Andy Wolber | 14 Oct, 2020
Modern solutions let you sign-up and subscribe to cloud-based software solutions, rather than pay for the one-time purchase of a monolithic system. When you need another account, more speed, increased capacity, extra storage, or an additional function, you add it. Need more? Pay more. The subscription model makes sense — especially in enterprises — since it provides developers an economic incentive to deliver on-going improvements, fixes, and features.
For IT leaders, enterprise software selection involves a predictable sequence of steps: Identify a need, specify requirements, evaluate alternatives, then choose and deploy a solution. Obviously, any system you select must meet your needs. Requirements for an accounting system, a CAD system, a mind-mapping solution, or project management system will vary significantly. The greater the number of needs (and people!) a system must serve, the more complex the selection process becomes.
But too often leaders (often outside of IT) read about and consider solutions that aren’t quite ready for enterprise use. Consider the following features when you evaluate any potential new cloud-based apps.
Pay attention to the variety of platforms a vendor actively supports. Does an app work on the web — in any browser (e.g., Edge, Firefox, and Safari) or only in Chrome? Does the vendor also offer native apps for Windows, macOS, or Linux? Are mobile apps for Android and iOS available? The ability to support multiple platforms indicates a developer has at least a certain scale. And when a developer delivers frequently-updated apps on multiple platforms, that’s an additional good sign.
Enterprise-friendly apps offer web-based sign-up and administrative control over user accounts. Ideally, an administrator can sign up for a service, then add, assign, or remove user accounts — all without the need for the administrator to contact the vendor. Not all software vendors offer this. Start-ups sometimes only allow for individual account sign-up, without administrative controls or management. And a few vendors still make you “call for pricing” (or, worse, allow you to sign-up online, but require that you “call customer service to cancel”). Avoid vendors that lack administrative account management or force you to make a phone call. Instead, seek services that let an administrator from your organization sign-up and self-manage accounts online.
When possible, avoid additional sign-ins, storage, and application silos. Look for solutions that support single-sign on (SSO) that you can connect to your organization’s existing identity management solution, such as your Microsoft 365 or G Suite account. Similarly, seek apps that work well with your existing software systems and also let you save data to your organization’s storage systems (e.g., Amazon, Box, Google Drive, OneDrive, or even your own selected servers, etc.). At a more technical level, look for systems that offer an application programming interface (API), which makes it possible for programmers to access and work with data on the web.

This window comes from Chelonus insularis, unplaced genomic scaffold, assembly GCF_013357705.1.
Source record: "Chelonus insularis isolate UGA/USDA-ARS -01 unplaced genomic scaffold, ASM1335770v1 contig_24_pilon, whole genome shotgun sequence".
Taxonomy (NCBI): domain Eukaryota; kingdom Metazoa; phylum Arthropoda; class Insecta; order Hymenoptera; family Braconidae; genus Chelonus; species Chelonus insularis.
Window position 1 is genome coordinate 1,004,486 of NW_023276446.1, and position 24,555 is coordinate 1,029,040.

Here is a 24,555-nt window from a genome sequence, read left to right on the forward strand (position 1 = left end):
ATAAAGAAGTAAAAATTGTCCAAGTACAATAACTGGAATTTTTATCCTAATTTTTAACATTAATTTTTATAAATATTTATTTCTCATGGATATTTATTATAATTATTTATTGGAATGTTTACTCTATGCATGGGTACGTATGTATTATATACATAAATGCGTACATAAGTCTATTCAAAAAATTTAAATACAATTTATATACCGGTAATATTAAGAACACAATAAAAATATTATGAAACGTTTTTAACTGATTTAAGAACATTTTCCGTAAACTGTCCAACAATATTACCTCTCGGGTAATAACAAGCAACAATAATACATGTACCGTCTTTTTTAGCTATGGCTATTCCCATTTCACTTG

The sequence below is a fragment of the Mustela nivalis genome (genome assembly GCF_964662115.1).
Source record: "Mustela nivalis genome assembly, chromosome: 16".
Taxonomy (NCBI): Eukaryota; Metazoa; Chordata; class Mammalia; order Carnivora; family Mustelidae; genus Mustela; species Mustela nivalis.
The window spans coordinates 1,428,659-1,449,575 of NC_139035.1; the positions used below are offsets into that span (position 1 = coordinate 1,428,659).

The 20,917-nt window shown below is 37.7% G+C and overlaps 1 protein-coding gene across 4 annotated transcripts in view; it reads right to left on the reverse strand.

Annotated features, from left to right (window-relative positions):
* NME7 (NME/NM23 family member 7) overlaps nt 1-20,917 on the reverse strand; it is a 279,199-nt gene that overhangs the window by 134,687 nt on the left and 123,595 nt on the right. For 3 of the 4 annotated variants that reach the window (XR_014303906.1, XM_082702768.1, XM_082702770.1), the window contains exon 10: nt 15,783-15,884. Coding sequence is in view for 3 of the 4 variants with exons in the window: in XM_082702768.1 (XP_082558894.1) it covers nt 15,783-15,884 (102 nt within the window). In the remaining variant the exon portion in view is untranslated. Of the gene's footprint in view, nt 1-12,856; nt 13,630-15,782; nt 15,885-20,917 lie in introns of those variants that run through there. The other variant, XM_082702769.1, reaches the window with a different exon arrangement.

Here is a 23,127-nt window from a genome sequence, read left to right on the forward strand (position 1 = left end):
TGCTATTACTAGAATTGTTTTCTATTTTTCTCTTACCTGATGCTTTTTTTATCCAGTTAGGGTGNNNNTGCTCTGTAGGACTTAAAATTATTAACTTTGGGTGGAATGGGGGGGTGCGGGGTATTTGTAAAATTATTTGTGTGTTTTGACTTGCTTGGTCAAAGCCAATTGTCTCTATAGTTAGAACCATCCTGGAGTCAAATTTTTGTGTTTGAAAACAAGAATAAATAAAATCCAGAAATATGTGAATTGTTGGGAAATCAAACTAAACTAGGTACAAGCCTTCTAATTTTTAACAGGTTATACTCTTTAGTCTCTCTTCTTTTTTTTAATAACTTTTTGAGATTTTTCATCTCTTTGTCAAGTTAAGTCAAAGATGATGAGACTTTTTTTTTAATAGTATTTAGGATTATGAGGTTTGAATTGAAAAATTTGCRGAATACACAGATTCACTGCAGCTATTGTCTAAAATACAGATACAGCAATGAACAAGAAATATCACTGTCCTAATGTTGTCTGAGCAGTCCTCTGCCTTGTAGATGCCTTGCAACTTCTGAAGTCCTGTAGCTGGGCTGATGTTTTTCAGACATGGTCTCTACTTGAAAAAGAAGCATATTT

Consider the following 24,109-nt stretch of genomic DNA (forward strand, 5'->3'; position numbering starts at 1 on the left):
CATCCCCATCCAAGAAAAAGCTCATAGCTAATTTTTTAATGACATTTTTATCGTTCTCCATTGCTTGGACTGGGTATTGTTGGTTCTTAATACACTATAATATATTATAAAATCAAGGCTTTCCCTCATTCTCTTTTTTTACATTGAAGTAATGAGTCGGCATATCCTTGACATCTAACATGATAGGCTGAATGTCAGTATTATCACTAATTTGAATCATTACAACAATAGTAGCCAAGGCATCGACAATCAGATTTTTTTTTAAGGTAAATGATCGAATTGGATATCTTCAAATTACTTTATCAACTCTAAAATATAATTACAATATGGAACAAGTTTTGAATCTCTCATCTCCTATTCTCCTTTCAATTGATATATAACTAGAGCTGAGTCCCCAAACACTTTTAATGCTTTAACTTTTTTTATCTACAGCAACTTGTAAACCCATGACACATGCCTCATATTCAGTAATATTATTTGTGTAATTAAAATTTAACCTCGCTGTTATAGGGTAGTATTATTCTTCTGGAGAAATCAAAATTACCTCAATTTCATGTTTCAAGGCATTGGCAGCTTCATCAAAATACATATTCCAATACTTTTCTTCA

Review how well your potential solution documents data changes and supports data export. For example, the best accounting systems automatically preserve all changes for audit purposes. Prefer systems that let you identify not only what data has been changed, but also who made the change and when they made it. Additionally, evaluate how you might extract your data — ideally, in an industry standard format — from a system.
While not always a key consideration, the number and nature of a customer community can change how useful a solution is to your organization in the long term. In general, it makes sense to prefer a vendor that serves a significant number of customers and actively works to connect and encourage conversations among customers. For example, in the enterprise database space Salesforce offers a prominent example of a company that has actively encouraged customer conversations. For smaller vendors, consider how actively the company engages with people online, not only on the company’s own support forums, but also on social media, such as Twitter.
What’s your experience?
Have you ever encountered a challenge when working with a subscription software vendor? When you select software for your organization, do you evaluate each of the above criteria? Are there additional features you consider when choosing subscription-based software? Share your experience and thoughts with us, either in the comments or on Twitter.
Andy Wolber (Twitter: @awolber) helps people understand and leverage technology. He's a contributing writer for TechRepublic, and has taught Nonprofit and Government Technology for Grand Valley State University. Prior staff roles include positions with Michigan Nonprofit Association, the Dallas Historical Society, and Dallas Black Dance Theatre. He's also served as a volunteer leader for the Technology Advisory Committee of the Grand Rapids Community Foundation, as well as the Dallas Arts District Friends. He holds an MBA/MA in Arts Administration and a BA in Music Theory & Composition. Andy lives in Albuquerque, NM with his wife, Liz, and daughter, Katie.
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